5 Common Myths about Personal Training

5 Common Myths about Personal Training

Mythbusting can be fun! It shines light on something that most people take for granted is true but may actually only be party true, or not true at all. Sometimes mythbusting is a kind of superpower because it breaks down a barrier that people thought was impenetrable but is burst as easily as a bubble.  I want to bust some common myths about personal trainers. I want to break down the wall between personal trainers and everyone who isn’t a personal trainer because I know what it’s like to be on the ‘everyone else’ side of the wall.  I used to be very unfit and overweight but I now have a healthy body that I appreciate and am grateful for every day. Now, I’m a personal trainer and I know that the wall doesn’t exist. Let’s bust some myths!

1) All Trainers Have Six-Pack Abs

Just like our clients personal trainers come in all shapes and sizes. Our backgrounds are as diverse as we are. We value health and fitness and spend time on our own workouts but working out with clients involves a lot of observing and not a lot of doing. Being strong and healthy doesn’t necessarily require the low body fat percentages needed to show off muscle definition. The muscles we develop to become a good coach and mentor are heart and mind, not abs and obliques.

2) Trainers Love to See You in Pain

Trainers love to see clients working hard and but we take a long-term view. Our focus is health and fitness outcomes that are achievable and can be sustained. A personal trainer will help you push yourself a little further than if you were working out on your own but pushing you til you break is never the goal. Remember, we’ve spent a lot of time studying to earn our qualifications to coach others to live healthier lifestyles. If you keep showing up for yourself we are inspired to keep giving you our best.

3) A Trainer’s Job is to Help You Lose Weight

There are two main things that clients list as goals when they start with a personal trainer. Losing weight and gaining fitness. They’re easy to say but not that easy to do. Plus, they’re a little vague. We try to tease a little more information out of our clients as training progresses to figure out what ‘losing weight’ and ‘gaining fitness’ means to them and to share the philosophy ‘exercise is medicine’. Exercise improves many elements of health, for example high blood pressure, heart disease, type 2 diabetes and mood disorders (study published in the British Journal of Pharmacology in 2012, ‘Exercise Acts as a Drug, the Pharmacological Benefits of Exercise’ https://www.healthandexercise.com.au/2015/wp-content/uploads/2015/05/Exercise-acts-as-a-drug-the-pharmacological-benefits-of-exercise.pdf). Weight loss will happen as a result of exercising regularly and eating healthily but the other benefits should be the focus.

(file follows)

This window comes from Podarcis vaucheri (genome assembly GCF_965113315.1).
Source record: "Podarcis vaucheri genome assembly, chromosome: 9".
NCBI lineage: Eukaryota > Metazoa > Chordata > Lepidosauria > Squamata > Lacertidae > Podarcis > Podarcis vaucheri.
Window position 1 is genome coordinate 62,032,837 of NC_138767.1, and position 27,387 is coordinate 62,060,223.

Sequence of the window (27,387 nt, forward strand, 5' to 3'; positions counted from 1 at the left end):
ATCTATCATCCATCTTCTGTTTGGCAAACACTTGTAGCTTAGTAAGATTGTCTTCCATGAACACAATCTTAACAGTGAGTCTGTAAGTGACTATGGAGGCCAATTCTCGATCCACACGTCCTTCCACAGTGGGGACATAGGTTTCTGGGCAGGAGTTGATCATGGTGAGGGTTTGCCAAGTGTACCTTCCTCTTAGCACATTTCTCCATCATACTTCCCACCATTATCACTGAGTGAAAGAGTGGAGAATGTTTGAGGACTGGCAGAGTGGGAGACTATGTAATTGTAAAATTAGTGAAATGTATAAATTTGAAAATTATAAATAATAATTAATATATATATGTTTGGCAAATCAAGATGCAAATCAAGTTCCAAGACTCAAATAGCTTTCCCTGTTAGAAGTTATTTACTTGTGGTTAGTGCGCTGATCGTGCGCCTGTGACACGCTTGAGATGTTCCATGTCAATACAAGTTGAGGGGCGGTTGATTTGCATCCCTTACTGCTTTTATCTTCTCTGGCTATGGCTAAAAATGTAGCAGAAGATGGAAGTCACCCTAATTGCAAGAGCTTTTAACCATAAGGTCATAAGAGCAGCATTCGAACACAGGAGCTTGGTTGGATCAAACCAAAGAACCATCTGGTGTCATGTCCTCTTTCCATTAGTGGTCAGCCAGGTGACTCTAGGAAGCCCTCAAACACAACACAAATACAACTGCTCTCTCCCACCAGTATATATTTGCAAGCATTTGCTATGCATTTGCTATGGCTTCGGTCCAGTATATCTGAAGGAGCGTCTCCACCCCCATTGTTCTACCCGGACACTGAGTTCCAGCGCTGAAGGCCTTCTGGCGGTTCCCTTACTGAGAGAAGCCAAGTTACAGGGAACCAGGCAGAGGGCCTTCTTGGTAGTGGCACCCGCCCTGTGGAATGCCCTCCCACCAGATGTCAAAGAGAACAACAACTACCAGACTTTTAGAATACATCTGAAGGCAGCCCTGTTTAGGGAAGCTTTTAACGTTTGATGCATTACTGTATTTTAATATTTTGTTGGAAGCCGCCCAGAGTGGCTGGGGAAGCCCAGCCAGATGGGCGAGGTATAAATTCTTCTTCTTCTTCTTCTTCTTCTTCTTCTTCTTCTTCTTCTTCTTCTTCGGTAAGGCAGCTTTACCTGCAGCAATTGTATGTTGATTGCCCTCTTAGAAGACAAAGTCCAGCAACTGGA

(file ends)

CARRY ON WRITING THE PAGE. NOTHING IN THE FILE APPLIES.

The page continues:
4) Hiring a Trainer Is Enough

Oh if only that were true! Hiring a trainer can be a big hurdle for a lot of clients. It’s emotionally tiring to admit to yourself that you need some help, and then an even bigger step to ring someone to ask for that help. It feels like a big achievement. It is a big achievement! But it’s also just the first milestone on the journey. I’ve been there, I know how it feels. I also know how good it feels to be living in a healthy body and I know that it was all the little things I did after I hired a trainer that made that happen. I showed up to my training sessions, I made changes to my diet, I committed to myself for the long term. Hiring a trainer is like hiring an assistant, they’ll coach and guide you but you need to be consistent with your training and nutrition to maximize the benefits you’ll receive.


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